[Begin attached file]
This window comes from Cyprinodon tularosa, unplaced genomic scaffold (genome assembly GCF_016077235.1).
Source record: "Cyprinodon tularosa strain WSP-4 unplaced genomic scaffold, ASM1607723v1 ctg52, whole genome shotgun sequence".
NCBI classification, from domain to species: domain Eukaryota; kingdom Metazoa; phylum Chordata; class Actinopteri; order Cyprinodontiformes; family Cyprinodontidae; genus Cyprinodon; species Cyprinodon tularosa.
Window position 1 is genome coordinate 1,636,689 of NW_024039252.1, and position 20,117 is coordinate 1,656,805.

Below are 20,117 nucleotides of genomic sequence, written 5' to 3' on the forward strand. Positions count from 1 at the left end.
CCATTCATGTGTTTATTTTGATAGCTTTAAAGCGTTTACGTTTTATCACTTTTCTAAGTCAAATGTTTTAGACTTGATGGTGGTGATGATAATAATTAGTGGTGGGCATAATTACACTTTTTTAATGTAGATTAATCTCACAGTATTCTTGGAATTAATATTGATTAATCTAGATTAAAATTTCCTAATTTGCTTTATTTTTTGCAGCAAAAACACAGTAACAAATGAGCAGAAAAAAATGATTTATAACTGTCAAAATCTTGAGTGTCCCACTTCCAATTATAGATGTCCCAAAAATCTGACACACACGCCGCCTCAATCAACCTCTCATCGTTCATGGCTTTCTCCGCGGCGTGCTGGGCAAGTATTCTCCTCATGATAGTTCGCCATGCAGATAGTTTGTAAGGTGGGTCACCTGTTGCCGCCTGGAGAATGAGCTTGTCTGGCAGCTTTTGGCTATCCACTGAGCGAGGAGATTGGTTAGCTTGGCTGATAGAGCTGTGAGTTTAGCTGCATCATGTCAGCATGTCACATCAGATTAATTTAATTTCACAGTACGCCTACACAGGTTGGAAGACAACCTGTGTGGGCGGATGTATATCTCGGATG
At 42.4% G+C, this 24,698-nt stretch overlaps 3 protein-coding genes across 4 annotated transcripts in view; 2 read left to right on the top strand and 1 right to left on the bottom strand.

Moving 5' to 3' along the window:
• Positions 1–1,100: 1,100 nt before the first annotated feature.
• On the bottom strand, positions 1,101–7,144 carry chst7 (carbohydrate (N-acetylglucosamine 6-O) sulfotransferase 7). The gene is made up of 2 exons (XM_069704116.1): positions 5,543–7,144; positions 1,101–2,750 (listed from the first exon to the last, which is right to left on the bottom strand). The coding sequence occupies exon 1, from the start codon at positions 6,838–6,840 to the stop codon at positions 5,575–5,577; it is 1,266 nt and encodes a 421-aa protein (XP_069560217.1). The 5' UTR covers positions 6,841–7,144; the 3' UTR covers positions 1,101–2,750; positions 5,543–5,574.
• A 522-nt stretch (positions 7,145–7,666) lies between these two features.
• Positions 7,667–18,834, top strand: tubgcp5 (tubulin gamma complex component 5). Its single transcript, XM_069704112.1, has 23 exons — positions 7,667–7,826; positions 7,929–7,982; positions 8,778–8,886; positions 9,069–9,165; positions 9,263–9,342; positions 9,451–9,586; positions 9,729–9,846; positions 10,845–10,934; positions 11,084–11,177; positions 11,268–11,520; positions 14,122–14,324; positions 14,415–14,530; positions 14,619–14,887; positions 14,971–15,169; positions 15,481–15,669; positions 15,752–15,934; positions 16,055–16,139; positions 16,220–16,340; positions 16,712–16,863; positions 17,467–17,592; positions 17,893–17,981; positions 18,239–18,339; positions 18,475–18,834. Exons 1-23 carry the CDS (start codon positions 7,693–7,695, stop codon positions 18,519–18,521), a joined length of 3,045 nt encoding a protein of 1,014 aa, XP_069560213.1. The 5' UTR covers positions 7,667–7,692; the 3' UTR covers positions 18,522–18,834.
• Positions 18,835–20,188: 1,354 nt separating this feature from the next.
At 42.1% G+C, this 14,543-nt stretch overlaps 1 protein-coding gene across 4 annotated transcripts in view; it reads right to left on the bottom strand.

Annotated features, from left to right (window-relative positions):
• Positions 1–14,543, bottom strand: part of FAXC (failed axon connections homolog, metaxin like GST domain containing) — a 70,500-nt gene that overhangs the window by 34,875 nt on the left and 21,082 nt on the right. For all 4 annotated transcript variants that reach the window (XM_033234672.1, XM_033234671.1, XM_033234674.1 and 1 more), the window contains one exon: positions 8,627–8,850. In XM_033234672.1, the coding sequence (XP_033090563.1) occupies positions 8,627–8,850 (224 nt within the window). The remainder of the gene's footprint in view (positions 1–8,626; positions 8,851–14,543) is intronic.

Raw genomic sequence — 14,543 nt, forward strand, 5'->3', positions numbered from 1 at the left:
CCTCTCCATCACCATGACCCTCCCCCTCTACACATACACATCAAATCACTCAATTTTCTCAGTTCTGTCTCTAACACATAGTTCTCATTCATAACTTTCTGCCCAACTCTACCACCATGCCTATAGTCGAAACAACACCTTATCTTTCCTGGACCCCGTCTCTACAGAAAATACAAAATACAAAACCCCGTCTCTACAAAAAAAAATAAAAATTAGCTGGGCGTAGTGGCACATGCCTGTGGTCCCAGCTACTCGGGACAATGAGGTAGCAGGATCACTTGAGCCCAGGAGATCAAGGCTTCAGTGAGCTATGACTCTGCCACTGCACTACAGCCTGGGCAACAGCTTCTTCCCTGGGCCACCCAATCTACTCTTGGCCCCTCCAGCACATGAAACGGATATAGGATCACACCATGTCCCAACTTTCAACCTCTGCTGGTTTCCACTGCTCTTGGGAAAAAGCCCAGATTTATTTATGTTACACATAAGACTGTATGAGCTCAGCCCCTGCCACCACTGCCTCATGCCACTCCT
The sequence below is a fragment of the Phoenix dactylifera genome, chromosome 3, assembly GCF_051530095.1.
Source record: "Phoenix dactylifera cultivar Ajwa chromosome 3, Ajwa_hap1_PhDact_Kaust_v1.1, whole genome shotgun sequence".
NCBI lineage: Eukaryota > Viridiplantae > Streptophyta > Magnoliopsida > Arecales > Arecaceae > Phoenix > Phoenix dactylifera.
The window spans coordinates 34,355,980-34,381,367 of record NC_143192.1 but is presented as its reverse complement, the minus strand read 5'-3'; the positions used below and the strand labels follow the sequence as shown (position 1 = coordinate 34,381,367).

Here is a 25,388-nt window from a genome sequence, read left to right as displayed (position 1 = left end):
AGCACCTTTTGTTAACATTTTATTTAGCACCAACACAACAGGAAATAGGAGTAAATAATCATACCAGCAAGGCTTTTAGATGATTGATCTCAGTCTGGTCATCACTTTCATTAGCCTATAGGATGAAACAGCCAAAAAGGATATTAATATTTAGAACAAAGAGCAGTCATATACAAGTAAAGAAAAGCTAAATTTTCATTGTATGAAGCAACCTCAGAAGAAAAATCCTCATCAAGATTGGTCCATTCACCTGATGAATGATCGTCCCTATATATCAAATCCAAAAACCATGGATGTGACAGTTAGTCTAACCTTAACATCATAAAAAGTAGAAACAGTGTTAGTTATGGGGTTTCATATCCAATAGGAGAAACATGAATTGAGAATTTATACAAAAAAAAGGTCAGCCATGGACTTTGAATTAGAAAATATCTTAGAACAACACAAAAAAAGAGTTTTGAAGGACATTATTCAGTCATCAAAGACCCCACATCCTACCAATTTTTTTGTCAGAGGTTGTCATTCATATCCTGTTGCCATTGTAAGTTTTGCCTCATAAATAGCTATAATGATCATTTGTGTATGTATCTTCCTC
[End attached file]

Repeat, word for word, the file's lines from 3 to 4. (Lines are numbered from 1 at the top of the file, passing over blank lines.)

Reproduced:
NCBI classification, from domain to species: domain Eukaryota; kingdom Metazoa; phylum Chordata; class Actinopteri; order Cyprinodontiformes; family Cyprinodontidae; genus Cyprinodon; species Cyprinodon tularosa.
Window position 1 is genome coordinate 1,636,689 of NW_024039252.1, and position 20,117 is coordinate 1,656,805.